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PARTLY DIGITAL (ONLY FOR INVITEES) : PhD Defence Mirjam Schuijff | Changing perspectives - Analysing deliberative processes for the governance of science and technology

Changing perspectives - Analysing deliberative processes for the governance of science and technology

Due to the COVID-19 crisis the PhD defence of Mirjam Schuijff will take place (partly) online.

The PhD defence can be followed by a live stream.

Mirjam Schuijff is a PhD student in the research group Communication Science (CS). Her supervisors are prof.dr. M.D.T. de Jong and dr. A.M. Dijkstra from the Faculty of Behavioural, Management and Social Sciences (BMS).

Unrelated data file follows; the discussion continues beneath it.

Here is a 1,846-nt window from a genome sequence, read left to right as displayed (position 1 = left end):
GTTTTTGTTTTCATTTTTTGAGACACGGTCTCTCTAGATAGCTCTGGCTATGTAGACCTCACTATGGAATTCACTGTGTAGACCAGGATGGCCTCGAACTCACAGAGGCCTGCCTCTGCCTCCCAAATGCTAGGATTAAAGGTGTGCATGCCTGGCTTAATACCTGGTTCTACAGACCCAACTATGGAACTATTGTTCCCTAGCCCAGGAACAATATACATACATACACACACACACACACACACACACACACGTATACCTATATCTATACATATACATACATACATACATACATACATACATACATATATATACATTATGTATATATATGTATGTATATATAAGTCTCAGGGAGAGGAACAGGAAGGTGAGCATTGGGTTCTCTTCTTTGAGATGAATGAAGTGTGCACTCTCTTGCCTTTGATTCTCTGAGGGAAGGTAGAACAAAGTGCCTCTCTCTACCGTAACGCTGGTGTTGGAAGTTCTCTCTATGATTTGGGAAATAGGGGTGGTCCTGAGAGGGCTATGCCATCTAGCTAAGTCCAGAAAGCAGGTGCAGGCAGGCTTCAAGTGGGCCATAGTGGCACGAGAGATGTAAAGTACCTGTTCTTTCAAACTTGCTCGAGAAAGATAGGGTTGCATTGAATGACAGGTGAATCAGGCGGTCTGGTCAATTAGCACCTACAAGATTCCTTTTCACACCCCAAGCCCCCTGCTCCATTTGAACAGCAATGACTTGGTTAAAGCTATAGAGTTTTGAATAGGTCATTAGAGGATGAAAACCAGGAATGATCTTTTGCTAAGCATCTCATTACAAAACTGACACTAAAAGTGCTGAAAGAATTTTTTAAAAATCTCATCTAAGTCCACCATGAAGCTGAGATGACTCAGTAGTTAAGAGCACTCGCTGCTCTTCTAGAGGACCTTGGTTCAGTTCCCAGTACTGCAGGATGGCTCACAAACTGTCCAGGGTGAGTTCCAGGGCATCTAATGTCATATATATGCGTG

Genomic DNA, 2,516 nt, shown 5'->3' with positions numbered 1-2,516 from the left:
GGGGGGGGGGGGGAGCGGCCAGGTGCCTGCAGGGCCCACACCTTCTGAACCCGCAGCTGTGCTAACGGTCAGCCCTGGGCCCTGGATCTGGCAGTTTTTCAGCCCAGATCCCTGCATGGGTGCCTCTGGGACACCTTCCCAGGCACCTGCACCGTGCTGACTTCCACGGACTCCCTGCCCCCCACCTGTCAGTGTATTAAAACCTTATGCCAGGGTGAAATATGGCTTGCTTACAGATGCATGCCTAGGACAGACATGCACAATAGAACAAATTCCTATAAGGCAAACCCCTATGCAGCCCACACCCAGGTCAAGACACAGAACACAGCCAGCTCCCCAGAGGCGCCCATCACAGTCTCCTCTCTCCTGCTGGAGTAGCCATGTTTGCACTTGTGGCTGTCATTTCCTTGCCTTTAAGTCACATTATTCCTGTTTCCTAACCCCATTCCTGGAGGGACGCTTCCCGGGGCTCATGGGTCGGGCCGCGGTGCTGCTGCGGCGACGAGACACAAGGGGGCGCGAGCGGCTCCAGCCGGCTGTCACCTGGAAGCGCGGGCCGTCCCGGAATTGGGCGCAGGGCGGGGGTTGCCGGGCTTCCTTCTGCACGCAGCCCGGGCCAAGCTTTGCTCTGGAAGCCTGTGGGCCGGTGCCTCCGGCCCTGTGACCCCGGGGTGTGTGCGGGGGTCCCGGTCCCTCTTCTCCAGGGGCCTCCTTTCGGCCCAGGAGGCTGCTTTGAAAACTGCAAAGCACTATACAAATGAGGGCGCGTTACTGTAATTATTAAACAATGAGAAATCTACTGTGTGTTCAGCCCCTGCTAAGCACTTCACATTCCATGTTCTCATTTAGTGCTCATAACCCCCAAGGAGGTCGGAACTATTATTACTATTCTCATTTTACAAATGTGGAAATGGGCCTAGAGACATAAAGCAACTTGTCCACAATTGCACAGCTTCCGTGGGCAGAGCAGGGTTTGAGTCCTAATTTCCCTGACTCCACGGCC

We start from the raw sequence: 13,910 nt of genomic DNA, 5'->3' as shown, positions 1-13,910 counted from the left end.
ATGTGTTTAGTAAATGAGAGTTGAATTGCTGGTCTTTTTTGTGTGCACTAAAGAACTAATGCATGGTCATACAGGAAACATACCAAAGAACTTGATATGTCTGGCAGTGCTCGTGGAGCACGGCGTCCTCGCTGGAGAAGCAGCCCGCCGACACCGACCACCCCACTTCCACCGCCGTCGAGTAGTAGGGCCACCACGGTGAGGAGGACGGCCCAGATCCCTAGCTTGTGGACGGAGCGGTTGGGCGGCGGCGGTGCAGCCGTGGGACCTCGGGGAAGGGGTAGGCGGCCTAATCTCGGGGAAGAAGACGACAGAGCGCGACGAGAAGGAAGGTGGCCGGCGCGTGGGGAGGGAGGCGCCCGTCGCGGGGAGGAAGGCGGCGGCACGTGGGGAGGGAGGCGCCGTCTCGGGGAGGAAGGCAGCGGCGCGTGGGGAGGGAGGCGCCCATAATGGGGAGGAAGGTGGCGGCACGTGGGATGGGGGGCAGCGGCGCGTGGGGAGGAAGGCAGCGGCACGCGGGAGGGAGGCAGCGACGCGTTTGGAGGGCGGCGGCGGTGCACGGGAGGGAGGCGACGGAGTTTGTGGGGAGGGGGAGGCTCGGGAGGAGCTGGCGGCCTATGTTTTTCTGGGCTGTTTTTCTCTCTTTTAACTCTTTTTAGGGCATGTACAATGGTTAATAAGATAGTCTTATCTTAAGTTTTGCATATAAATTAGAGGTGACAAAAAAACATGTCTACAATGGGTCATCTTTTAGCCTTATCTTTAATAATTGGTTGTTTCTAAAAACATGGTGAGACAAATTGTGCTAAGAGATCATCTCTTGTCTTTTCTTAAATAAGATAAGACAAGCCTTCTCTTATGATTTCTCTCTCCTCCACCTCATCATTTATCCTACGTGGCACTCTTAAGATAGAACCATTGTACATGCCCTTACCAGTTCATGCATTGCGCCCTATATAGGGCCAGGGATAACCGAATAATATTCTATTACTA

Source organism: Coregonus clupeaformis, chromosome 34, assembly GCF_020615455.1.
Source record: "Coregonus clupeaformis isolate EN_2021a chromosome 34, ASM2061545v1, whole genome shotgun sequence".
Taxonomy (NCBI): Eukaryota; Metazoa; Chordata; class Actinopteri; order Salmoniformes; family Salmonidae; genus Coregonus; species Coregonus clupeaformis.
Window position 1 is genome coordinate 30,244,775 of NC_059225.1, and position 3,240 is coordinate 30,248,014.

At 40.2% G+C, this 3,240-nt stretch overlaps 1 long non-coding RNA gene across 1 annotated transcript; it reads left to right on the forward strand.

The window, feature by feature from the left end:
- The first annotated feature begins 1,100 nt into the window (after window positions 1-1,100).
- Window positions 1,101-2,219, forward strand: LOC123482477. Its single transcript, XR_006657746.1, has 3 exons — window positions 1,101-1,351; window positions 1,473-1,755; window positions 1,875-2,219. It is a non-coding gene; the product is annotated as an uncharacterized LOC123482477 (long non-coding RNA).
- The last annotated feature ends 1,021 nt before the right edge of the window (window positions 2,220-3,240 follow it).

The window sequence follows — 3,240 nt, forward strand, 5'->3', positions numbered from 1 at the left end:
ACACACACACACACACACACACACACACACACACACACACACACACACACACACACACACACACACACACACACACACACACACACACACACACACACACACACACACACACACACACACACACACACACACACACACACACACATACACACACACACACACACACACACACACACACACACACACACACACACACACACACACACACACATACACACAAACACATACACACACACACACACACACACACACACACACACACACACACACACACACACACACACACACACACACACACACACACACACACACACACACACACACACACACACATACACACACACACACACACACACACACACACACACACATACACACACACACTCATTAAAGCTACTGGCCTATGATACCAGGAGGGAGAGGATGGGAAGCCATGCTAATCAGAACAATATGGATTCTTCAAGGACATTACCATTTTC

Drawing on the frameworks of responsible research and innovation and deliberative democracy, this thesis contributes to the understanding of the role of small-scale deliberations for the governance processes of controversial science and technology. The thesis contains five studies. First, a literature review provides insights into the world-wide public attitudes to human enhancement technologies. Second, a focus group study explores the perspectives of Dutch participants on human enhancement technologies and the dynamics in those perspectives. Third, a literature review on practices of responsible research and innovation maps out four groups of approaches to the concept: opening up; stimulating reflection; anticipating ethical, legal, and social aspects; and institutionalisation and governance. The fourth study is a modified midstream modulation study that aims to catalyse responsible research and innovation. The final study uses Q methodology to uncover the perspectives on CRISPR-Cas9 in the Netherlands. The findings of the five studies indicate that small-scale deliberations provide an enriched understanding of the perspectives, preferences, and concerns of the participants and insight into the dynamics of those perspectives, which can differ from expert debates. This enriched insight can complement the governance processes and help governance actors to give all perspectives due consideration and to consider the needs and preferences of society in decision-making. Small-scale deliberations can also influence participants’ own views or lead to a better understanding of the perspective of other participants, which can be valuable in increasingly polarised societies.